The Danish Ambulance Service is to deploy almost 600 Motion C5 tablet PCs from rugged dev ice manufacturer Xplore Technologies as part of its ‘Intelligent Ambulance’ project.
The tablets will be deployed across five regional health services. The C5 units will enable ambulance teams to capture, accurately and quickly, all relevant patient data and transmit it the hospital ahead of arrival.
Typically, a patient in an ambulance has hand-written notes that are passed on at admission into the hospital. As a process this is deeply flawed: the notes can be illegible and the risk of loss is substantial. Even if complete, perfectly readable notes are delivered to the hospital immediately on arrival, there is an inevitable delay as the information is actioned.
This delay can increase if specialist doctors, teams or equipment are needed. Furthermore, with handwritten notes, there is typically only one perspective given – that of the ambulance personnel who has taken the details from the patient.
By comparison, the Intelligent Ambulance, equipped with the C5, can transmit vital observations direct to the hospital while the patient is en-route. Details on blood pressure, heart rate, temperature and oxygen saturation can be updated in near real-time. This information creates the Pre-Hospital Patient Journal (PPJ) that is used to determine a ‘trauma score’ that defines aspects of the care set up for the patient.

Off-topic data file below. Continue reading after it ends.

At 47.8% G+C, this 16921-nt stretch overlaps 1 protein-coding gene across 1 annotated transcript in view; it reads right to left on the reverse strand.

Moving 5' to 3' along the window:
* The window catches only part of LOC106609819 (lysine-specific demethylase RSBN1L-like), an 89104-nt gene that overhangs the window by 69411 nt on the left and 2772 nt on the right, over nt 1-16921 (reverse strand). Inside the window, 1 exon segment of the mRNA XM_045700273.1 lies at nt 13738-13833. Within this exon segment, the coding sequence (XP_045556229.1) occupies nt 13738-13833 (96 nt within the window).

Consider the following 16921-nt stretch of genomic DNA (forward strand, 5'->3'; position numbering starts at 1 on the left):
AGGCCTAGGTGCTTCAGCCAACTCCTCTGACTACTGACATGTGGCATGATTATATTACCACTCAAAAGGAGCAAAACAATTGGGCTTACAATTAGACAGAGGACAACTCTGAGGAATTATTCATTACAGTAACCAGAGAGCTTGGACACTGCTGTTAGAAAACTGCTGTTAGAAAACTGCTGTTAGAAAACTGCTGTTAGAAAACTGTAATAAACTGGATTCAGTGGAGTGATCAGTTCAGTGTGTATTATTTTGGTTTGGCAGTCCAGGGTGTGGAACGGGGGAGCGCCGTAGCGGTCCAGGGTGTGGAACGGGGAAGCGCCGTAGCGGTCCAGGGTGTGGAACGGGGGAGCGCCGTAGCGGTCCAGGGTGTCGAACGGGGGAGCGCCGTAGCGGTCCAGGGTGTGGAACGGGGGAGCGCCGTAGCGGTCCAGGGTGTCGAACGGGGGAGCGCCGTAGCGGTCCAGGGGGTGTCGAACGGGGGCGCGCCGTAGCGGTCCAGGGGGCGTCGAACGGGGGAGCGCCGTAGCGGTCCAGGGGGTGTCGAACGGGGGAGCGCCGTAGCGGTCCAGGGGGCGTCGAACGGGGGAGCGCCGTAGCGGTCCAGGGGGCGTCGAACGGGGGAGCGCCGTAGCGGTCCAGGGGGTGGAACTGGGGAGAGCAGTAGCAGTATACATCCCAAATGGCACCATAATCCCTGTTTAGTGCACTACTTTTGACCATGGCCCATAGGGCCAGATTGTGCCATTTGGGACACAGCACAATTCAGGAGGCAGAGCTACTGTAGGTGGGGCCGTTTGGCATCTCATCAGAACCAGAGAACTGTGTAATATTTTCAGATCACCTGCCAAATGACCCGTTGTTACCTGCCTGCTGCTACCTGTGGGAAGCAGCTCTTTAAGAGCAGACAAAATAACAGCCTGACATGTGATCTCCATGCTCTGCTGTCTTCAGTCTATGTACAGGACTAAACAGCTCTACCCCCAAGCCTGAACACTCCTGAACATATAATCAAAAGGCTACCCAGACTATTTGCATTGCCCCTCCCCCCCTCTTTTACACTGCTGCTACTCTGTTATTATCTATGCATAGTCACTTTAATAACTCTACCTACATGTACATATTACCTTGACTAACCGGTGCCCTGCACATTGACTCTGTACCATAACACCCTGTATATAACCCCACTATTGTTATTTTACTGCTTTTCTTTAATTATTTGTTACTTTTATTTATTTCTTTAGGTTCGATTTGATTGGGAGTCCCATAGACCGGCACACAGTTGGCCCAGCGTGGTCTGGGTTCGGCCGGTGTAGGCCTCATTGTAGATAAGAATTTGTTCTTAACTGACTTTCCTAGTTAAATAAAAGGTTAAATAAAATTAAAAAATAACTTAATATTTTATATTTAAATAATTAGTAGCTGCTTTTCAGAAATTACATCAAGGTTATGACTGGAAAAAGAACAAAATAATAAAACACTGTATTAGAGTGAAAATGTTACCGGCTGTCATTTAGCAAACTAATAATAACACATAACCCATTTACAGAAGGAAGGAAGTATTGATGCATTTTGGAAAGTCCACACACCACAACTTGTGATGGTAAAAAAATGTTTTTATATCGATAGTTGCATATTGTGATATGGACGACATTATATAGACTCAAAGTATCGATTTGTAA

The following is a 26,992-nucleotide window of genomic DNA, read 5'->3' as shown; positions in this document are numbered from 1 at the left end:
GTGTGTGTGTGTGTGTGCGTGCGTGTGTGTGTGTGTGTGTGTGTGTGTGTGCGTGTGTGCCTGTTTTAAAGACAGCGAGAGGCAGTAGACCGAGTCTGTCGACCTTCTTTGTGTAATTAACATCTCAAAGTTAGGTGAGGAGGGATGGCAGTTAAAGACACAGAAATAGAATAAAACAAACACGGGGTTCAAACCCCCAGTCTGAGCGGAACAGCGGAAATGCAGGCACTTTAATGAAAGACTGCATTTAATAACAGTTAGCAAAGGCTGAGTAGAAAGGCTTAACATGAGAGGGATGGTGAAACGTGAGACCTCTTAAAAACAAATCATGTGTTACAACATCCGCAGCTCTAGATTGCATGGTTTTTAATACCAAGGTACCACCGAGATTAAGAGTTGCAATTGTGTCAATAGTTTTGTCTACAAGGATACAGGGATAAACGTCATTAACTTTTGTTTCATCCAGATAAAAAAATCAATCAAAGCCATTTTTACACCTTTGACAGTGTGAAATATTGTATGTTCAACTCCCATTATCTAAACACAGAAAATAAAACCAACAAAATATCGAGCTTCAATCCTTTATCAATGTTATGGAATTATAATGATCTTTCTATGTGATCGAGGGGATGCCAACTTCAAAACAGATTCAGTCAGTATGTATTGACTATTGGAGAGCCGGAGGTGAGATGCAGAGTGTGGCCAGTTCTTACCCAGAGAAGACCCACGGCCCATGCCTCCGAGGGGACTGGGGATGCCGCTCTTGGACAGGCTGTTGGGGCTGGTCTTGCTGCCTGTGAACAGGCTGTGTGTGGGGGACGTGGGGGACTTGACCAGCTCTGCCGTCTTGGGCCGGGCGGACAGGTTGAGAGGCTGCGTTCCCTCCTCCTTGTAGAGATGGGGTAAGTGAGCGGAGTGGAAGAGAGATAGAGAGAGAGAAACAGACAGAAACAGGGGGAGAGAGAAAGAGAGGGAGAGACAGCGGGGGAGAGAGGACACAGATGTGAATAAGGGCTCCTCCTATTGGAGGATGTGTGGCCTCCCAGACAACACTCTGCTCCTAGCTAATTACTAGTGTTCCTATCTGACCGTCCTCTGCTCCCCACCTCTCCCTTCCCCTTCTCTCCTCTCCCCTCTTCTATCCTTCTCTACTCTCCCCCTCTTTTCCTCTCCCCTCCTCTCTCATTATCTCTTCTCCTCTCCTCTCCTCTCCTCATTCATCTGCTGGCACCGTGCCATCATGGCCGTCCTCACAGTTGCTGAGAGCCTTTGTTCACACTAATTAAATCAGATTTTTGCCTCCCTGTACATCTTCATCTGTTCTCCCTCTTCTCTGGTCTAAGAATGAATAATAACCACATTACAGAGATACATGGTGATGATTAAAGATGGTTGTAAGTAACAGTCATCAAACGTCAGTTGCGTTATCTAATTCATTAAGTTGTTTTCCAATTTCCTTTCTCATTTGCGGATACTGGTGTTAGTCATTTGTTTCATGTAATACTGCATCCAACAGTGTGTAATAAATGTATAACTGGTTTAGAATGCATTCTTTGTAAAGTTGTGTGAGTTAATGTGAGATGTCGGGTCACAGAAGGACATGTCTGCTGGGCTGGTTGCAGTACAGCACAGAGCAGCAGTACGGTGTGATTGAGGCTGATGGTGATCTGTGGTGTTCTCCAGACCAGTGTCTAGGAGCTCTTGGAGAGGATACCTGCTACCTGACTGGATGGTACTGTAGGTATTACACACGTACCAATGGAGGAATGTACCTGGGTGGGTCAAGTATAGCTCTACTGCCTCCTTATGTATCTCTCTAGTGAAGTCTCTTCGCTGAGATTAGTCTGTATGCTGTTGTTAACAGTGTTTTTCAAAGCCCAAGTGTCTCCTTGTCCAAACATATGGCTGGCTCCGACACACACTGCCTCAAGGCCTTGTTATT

The C5 was chosen ahead of competitive units on the basis of improved screen quality and robustness. The camera captures and transmits high-resolution images of injuries, whilst the barcode enables consistent and reliable classification of patient data. Transmission of the data is secure and robust with the C5’s wireless WAN support.
The C5 Mobile Dock secures the tablet PC in place and is a critical component of the solution, designed and tested to exceed crash impact test standards, whilst enabling the workflow that transmits the PPJ to the hospital, ahead of arrival.
Because of the forms within the software, the information is always accurate, understandable and critically arrives at the hospital before the patient, so facilities can be set up in advance, reducing the delays at admission.
As the PPJ is shared across all responding and relevant personnel, teams can collaborate to deliver the best levels of patient care and specialist requirements can be sorted before ambulance arrives at the hospital.
The project was co-ordinated by CSC Scandihealth and Atea, with software developed by Judex, hardware supplied by Lexit and installation carried out by Radiocom.
Ian Davies, sales director, Northern Europe, Xplore Technologies, said: “This project is a clear validation of the improvements that mobile computing can bring to clinical care and strong evidence that the tablet form factor is better suited to the emergency services, compared to ruggedised laptops.
“The ability to capture and transmit, better quality information, faster is the bedrock of patient care improvements. The Intelligent Ambulance project is set to make a real difference across the Danish Ambulance Service and the C5 will be a critical part of that success.”